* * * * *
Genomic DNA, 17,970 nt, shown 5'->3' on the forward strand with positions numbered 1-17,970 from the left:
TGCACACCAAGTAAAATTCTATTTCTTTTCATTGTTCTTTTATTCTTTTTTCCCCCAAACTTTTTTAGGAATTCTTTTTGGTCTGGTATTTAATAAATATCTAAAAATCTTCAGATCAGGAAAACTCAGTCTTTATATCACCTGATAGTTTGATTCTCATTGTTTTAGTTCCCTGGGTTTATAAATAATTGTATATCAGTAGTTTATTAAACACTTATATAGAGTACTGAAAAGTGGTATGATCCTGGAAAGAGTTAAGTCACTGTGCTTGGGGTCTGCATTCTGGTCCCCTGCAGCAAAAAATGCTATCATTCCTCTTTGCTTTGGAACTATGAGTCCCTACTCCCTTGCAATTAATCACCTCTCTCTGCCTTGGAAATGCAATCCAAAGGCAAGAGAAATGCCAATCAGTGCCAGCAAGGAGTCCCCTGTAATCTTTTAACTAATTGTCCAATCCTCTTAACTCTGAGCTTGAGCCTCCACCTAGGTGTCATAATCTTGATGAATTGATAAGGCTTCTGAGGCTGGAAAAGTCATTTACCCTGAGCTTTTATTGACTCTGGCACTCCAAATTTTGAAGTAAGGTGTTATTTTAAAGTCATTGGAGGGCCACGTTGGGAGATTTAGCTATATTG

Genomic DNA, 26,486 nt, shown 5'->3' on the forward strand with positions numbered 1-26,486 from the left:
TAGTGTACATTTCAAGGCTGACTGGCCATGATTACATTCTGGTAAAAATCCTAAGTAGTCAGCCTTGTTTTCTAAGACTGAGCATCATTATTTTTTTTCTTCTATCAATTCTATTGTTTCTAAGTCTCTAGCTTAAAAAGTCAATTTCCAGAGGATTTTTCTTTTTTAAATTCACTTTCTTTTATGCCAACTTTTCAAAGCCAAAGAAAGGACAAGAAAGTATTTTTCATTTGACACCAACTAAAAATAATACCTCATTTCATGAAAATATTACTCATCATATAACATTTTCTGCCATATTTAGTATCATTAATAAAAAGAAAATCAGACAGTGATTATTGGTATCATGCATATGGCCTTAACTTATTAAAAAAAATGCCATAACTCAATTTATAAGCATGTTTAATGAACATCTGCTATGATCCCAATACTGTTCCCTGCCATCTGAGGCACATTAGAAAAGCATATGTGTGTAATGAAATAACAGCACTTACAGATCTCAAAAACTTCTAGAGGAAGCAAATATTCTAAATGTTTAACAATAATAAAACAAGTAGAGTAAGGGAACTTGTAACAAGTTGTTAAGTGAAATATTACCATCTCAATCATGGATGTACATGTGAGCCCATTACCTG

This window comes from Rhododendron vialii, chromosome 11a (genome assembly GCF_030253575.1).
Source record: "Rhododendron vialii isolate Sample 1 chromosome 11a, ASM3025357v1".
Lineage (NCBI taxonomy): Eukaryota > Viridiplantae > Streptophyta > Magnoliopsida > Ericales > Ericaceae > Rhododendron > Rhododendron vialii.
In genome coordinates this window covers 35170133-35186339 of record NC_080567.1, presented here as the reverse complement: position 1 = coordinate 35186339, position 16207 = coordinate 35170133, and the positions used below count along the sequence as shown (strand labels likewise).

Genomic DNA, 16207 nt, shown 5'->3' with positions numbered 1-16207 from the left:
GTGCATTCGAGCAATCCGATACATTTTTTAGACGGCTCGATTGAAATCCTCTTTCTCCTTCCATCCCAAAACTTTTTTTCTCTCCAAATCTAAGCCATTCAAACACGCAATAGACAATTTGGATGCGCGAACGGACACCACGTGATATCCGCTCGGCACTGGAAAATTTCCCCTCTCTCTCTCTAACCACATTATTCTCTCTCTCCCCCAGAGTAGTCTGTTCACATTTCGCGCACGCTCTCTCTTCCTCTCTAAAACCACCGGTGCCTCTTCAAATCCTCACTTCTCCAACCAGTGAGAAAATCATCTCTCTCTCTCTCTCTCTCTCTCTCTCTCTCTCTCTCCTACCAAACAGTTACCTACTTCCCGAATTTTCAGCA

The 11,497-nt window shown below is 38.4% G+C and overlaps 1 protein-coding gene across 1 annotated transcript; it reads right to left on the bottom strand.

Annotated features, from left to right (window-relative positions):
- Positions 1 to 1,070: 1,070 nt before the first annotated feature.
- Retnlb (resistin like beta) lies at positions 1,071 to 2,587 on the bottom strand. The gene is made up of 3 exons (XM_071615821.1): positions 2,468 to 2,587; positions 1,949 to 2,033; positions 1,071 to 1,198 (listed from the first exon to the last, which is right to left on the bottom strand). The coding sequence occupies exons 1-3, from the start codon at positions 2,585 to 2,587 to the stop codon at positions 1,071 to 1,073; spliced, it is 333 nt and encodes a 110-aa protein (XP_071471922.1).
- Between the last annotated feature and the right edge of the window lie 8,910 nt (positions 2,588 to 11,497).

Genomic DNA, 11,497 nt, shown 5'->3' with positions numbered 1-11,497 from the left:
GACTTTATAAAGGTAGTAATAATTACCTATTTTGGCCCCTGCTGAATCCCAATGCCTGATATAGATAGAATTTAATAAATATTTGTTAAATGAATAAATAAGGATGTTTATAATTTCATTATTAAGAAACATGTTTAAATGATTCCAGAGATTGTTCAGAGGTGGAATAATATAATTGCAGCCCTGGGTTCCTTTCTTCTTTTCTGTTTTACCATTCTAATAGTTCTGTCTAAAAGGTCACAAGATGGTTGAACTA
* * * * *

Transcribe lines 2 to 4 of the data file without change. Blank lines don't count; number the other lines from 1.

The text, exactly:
TGCACACCAAGTAAAATTCTATTTCTTTTCATTGTTCTTTTATTCTTTTTTCCCCCAAACTTTTTTAGGAATTCTTTTTGGTCTGGTATTTAATAAATATCTAAAAATCTTCAGATCAGGAAAACTCAGTCTTTATATCACCTGATAGTTTGATTCTCATTGTTTTAGTTCCCTGGGTTTATAAATAATTGTATATCAGTAGTTTATTAAACACTTATATAGAGTACTGAAAAGTGGTATGATCCTGGAAAGAGTTAAGTCACTGTGCTTGGGGTCTGCATTCTGGTCCCCTGCAGCAAAAAATGCTATCATTCCTCTTTGCTTTGGAACTATGAGTCCCTACTCCCTTGCAATTAATCACCTCTCTCTGCCTTGGAAATGCAATCCAAAGGCAAGAGAAATGCCAATCAGTGCCAGCAAGGAGTCCCCTGTAATCTTTTAACTAATTGTCCAATCCTCTTAACTCTGAGCTTGAGCCTCCACCTAGGTGTCATAATCTTGATGAATTGATAAGGCTTCTGAGGCTGGAAAAGTCATTTACCCTGAGCTTTTATTGACTCTGGCACTCCAAATTTTGAAGTAAGGTGTTATTTTAAAGTCATTGGAGGGCCACGTTGGGAGATTTAGCTATATTG

Genomic DNA, 26,486 nt, shown 5'->3' on the forward strand with positions numbered 1-26,486 from the left:
TAGTGTACATTTCAAGGCTGACTGGCCATGATTACATTCTGGTAAAAATCCTAAGTAGTCAGCCTTGTTTTCTAAGACTGAGCATCATTATTTTTTTTCTTCTATCAATTCTATTGTTTCTAAGTCTCTAGCTTAAAAAGTCAATTTCCAGAGGATTTTTCTTTTTTAAATTCACTTTCTTTTATGCCAACTTTTCAAAGCCAAAGAAAGGACAAGAAAGTATTTTTCATTTGACACCAACTAAAAATAATACCTCATTTCATGAAAATATTACTCATCATATAACATTTTCTGCCATATTTAGTATCATTAATAAAAAGAAAATCAGACAGTGATTATTGGTATCATGCATATGGCCTTAACTTATTAAAAAAAATGCCATAACTCAATTTATAAGCATGTTTAATGAACATCTGCTATGATCCCAATACTGTTCCCTGCCATCTGAGGCACATTAGAAAAGCATATGTGTGTAATGAAATAACAGCACTTACAGATCTCAAAAACTTCTAGAGGAAGCAAATATTCTAAATGTTTAACAATAATAAAACAAGTAGAGTAAGGGAACTTGTAACAAGTTGTTAAGTGAAATATTACCATCTCAATCATGGATGTACATGTGAGCCCATTACCTG